17. Pre-eminent amongst karst processes is the cascade of carbon dioxide from low levels in the external atmosphere through greatly enhanced levels in the soil atmosphere to reduced levels in cave passages. Elevated soil carbon dioxide levels depend on plant root respiration, microbial activity and a health soil invertebrate fauna. This cascade must be maintained for the effective operation of karst solution processes.

18. The mechanism by which this is achieved is the interchange of air and water between surface and underground environments. Hence the management of both quality and quantity of both air and water is the keystone of effective management at regional, local and site specific scales. Development on the surface must take into account the infiltration pathways of water.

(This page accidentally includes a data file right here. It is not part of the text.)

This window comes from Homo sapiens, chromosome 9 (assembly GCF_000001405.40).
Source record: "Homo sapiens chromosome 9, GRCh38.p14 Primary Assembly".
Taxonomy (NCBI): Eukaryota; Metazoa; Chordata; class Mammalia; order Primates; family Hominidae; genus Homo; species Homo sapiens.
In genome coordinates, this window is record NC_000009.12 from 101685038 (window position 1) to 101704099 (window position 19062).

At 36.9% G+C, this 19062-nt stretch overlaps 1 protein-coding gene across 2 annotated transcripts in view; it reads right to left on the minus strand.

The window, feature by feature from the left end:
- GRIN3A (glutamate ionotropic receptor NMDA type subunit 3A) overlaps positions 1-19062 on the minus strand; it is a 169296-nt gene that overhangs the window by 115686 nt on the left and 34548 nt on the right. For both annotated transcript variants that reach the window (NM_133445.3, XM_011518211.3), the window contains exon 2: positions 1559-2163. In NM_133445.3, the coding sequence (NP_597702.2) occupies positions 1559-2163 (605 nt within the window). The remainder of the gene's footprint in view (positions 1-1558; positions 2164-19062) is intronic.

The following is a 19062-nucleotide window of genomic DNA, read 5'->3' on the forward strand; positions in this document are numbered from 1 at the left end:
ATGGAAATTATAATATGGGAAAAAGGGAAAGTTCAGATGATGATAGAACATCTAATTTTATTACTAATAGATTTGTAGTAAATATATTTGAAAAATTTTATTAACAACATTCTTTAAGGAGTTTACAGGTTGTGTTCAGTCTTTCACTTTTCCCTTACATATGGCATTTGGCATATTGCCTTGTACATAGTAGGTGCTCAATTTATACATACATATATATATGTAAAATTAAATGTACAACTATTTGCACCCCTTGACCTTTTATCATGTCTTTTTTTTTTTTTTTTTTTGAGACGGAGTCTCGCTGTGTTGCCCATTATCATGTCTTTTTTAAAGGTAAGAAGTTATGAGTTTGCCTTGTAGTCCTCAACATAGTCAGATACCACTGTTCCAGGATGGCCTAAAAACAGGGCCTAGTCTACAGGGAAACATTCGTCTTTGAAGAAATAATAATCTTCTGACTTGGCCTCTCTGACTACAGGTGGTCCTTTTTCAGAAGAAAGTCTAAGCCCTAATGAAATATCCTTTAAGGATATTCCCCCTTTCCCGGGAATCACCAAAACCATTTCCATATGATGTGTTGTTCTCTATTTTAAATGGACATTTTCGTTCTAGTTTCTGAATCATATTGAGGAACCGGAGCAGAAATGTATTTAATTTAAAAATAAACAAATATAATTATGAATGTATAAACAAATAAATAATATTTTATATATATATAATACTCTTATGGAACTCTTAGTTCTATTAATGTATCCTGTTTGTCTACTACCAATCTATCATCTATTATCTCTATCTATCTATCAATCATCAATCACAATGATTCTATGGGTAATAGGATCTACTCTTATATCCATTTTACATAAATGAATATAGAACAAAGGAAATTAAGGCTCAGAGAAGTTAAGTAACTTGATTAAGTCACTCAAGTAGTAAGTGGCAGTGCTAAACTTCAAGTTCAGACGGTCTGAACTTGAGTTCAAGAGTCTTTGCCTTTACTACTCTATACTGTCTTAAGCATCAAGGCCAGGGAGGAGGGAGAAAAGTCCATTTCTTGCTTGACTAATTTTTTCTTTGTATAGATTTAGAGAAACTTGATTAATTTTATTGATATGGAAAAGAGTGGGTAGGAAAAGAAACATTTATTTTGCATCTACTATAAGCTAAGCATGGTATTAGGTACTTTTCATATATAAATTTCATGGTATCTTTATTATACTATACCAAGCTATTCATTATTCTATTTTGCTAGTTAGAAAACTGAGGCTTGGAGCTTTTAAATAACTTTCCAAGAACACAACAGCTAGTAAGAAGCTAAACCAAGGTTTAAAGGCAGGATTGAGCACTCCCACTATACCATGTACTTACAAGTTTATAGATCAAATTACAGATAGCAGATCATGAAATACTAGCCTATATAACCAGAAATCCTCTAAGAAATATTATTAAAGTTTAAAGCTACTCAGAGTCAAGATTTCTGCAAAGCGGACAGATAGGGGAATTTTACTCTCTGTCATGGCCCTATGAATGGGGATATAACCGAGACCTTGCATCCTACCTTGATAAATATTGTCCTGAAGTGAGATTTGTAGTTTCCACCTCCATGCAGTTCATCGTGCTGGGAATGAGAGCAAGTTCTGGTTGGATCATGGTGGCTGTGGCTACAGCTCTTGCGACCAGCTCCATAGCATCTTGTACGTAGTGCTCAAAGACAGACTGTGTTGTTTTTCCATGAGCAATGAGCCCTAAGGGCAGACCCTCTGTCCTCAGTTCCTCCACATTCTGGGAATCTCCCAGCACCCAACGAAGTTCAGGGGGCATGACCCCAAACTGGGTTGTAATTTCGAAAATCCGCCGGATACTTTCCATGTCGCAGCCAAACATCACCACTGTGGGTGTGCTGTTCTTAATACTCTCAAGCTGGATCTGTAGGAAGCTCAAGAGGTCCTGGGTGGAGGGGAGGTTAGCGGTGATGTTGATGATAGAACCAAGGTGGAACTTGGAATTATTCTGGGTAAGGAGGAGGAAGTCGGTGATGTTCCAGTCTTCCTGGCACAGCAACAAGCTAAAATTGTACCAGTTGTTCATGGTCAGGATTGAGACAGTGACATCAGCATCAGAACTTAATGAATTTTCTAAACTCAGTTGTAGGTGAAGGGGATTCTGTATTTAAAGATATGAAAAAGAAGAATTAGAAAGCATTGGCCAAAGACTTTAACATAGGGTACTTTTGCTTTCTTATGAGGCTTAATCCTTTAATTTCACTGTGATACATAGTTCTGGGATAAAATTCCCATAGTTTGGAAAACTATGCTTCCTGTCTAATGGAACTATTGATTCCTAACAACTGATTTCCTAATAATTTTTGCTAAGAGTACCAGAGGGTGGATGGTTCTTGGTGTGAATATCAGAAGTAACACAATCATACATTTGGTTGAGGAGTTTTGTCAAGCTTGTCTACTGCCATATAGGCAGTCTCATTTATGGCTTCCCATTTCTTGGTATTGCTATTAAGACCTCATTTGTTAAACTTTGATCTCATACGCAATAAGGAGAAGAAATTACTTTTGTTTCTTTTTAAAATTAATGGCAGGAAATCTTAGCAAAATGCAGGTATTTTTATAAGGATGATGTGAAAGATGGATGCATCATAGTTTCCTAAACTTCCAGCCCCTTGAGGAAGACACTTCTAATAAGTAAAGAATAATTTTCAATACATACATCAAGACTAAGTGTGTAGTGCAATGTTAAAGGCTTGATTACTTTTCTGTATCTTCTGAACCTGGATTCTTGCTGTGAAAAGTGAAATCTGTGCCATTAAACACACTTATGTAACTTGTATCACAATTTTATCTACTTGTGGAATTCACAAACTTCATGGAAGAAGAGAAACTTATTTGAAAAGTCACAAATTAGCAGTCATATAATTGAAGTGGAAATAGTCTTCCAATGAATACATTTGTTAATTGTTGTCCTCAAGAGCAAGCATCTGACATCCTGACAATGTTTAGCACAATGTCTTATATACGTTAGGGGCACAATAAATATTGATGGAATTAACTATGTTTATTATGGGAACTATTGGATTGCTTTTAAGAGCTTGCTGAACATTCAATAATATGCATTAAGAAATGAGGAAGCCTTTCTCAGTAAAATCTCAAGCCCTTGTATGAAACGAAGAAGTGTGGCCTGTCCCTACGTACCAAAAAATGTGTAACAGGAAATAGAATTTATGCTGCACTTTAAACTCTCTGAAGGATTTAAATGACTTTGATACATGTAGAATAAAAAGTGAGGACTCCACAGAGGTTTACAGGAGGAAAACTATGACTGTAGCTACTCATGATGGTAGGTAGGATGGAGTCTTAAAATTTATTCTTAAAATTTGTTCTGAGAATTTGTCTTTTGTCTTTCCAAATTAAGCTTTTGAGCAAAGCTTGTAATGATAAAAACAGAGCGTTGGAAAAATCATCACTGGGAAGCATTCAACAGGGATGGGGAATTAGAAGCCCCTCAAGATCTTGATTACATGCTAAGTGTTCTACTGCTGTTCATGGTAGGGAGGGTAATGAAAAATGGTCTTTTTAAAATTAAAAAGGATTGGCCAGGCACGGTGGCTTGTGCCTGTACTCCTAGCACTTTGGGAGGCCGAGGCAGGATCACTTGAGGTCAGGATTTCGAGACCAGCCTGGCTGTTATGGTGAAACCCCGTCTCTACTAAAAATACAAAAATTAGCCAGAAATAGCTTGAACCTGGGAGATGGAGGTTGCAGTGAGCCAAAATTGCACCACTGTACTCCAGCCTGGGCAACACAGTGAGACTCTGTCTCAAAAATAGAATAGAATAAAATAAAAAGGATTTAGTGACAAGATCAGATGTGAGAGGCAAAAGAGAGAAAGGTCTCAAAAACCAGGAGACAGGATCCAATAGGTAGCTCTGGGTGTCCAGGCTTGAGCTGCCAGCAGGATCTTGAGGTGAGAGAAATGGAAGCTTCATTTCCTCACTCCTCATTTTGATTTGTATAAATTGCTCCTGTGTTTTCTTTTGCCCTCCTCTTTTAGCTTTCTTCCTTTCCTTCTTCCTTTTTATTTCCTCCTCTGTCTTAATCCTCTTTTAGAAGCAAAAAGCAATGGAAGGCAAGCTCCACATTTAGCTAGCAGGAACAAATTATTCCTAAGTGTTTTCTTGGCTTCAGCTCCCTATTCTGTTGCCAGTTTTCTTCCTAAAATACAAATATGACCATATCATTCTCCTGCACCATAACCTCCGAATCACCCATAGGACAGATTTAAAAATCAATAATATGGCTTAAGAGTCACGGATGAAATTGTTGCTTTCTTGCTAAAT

Guidelines

19. Management should aim to maintain the natural transfer rates of fluids, including gases, through the integrated network of cracks, fissures and caves in the karst. The nature of materials introduced must be carefully considered to avoid adverse impacts on air and water quality.

20. Soil management must aim to minimise erosive loss and alteration of soil properties such as aeration, aggregate stability, organic matter content and a healthy soil biota.

21. Pivotal to the prevention of erosion and maintenance of critical soil properties is the presence of a stable vegetation cover.